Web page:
Saturday, February 13, 2016

Fewer minority children receive ADHD diagnosis

Minority children were less likely than their white counterparts to be diagnosed with ADHD, which means less access to programs and medications to treat the disorder. What can parents do?

Fewer minority children receive ADHD diagnosis


Minority children were less likely than their white counterparts to be diagnosed with attention-deficit/hyperactivity disorder, found a study in the July 2013 issue of Pediatrics published online today.

From a nationally representative group of 15,100 children who entered kindergarten in the fall of 1998, the odds were 46 percent lower for children of other ethnicities, 50 percent lower for Hispanic children, and 69 percent lower for black children. Of this group, 780 children were diagnosed with ADHD by eighth grade.

Factors increasing children’s risk of an ADHD diagnosis included being a boy, children who had mothers age 38 or older at the child’s birth, being raised in an English-speaking household, and engaging in behaviors such as fighting, arguing with a teacher, and acting impulsively.

The researchers found that disparities in ADHD diagnosis begin in kindergarten and continue until at least eighth grade. Children who are undiagnosed don’t have access to help such as specialized learning programs and medication that can lessen the disorder’s impact. Among children diagnosed with ADHD, medication use was also lower for all minority children. The study does not address if whites may be overdiagnosed for ADHD.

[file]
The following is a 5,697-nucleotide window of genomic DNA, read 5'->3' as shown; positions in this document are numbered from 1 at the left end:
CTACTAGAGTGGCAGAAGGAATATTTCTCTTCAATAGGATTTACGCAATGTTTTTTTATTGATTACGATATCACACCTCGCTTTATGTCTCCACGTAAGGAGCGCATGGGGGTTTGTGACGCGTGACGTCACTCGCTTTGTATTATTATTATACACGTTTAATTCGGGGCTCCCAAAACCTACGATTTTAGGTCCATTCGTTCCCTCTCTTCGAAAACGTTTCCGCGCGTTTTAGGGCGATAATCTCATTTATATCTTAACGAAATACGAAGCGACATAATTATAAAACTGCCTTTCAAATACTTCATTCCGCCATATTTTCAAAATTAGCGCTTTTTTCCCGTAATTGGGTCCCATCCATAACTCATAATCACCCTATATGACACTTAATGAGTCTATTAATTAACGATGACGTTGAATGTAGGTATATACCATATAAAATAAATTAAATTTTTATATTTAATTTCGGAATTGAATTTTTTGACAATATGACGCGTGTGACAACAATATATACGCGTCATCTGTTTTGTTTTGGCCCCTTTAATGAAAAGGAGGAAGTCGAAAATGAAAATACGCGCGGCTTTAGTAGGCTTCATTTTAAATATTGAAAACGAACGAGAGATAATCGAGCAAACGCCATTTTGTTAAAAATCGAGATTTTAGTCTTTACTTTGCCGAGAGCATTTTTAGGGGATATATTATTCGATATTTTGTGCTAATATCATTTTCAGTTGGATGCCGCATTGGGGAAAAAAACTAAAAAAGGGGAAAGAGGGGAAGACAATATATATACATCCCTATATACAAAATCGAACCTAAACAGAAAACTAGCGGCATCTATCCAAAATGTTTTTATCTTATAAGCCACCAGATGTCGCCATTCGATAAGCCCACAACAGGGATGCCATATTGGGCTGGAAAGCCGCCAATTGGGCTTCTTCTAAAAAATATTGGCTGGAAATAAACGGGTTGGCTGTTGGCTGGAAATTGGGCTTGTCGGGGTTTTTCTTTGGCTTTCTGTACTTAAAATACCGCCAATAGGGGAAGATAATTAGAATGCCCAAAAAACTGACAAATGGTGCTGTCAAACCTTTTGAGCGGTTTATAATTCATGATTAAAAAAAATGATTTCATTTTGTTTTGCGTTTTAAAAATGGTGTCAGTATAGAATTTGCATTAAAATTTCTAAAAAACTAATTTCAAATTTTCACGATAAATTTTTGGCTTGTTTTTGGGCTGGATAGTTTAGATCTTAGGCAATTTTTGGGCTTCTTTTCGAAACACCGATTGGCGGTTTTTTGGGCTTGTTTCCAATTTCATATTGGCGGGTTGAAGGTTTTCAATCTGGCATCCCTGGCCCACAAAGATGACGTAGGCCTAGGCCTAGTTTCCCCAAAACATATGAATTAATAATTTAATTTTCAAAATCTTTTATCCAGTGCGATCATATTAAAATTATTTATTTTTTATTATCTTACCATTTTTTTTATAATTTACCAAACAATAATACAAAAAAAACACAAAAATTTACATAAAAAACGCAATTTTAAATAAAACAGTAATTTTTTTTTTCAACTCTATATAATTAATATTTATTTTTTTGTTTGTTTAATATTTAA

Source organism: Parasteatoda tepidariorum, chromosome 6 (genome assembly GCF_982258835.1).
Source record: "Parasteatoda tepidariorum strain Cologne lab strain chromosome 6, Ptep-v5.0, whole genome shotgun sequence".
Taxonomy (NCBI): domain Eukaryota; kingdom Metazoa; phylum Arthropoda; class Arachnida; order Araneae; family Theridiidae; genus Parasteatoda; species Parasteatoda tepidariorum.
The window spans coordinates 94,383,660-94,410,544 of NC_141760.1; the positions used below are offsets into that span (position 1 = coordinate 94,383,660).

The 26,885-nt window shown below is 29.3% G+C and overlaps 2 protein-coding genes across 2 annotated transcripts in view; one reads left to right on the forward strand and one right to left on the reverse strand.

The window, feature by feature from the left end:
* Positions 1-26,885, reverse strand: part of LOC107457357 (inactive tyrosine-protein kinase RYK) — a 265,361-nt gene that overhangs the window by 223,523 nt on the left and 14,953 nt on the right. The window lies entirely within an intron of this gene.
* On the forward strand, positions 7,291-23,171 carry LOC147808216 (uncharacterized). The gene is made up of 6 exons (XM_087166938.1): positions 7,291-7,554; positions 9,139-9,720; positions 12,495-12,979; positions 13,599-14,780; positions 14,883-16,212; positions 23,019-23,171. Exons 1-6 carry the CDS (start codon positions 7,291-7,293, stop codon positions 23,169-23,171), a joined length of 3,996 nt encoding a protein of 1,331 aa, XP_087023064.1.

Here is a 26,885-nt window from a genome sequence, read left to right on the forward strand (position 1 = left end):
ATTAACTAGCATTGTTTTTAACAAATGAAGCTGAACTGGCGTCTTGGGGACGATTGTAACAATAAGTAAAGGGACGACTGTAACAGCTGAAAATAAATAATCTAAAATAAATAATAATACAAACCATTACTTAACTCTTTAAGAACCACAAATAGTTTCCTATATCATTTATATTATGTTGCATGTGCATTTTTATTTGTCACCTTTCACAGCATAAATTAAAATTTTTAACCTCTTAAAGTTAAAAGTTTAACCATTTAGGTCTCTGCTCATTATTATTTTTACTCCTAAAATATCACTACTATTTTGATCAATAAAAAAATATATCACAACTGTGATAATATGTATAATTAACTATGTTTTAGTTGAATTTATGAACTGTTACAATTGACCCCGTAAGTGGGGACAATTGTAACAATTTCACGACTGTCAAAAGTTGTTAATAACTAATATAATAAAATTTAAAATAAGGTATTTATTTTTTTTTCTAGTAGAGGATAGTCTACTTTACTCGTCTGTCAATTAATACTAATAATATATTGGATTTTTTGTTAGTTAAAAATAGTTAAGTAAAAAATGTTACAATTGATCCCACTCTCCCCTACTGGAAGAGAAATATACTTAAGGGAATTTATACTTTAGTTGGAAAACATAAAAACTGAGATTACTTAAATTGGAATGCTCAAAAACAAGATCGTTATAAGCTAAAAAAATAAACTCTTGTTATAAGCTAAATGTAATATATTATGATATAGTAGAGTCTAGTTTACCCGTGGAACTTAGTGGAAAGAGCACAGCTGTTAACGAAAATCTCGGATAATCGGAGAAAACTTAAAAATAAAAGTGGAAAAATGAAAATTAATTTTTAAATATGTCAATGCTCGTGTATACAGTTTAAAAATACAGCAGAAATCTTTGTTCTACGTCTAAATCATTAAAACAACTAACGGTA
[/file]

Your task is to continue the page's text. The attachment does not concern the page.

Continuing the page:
study can't say, however, whether the differences mean that ADHD is being underdiagnosed in minorities or overdiagnosed in whites. Previous research has raised both possibilities.
study can't say, however, whether the differences mean that ADHD is being underdiagnosed in minorities or overdiagnosed in whites. Previous research has raised both possibilities.

We asked study author Paul L. Morgan, Ph.D. an associate professor, department of educational psychology, counseling, and special education; director, educational risk initiative; research affiliate, Population Research Institute; and faculty affiliate, Child Study Center at the Pennsylvania State University to tell us more about the results and what minorities parents can do if they suspect their child has ADHD.

Why do you suspect this is happening?

We're unable to say with these data why minority children are comparatively under-diagnosed for ADHD. Other researchers have hypothesized or found that these disparities may be occurring in part due to lower access to health professionals and, when seen, less frequent solicitations by these professionals of developmental concerns for the children. Cultural or language barriers may also play a part, as well as negative attitudes towards disability identification in some racial/ethnic subcultures.

What are the disparities that can occur and why is this a concern?

The disparities can occur in both diagnosis and treatment. One of our main findings is that these disparities are evident as early as kindergarten, and continue to occur throughout elementary and middle school. These disparities are a concern because they mean that minority children who in fact have ADHD may not be receiving a diagnosis and so accessing effective treatment for their disorder. Prior research has reported on a number of effective treatments for ADHD, including medication, cognitive-behavioral therapy, and parent training.

Even for those with a diagnosis, why do fewer minorities use medication?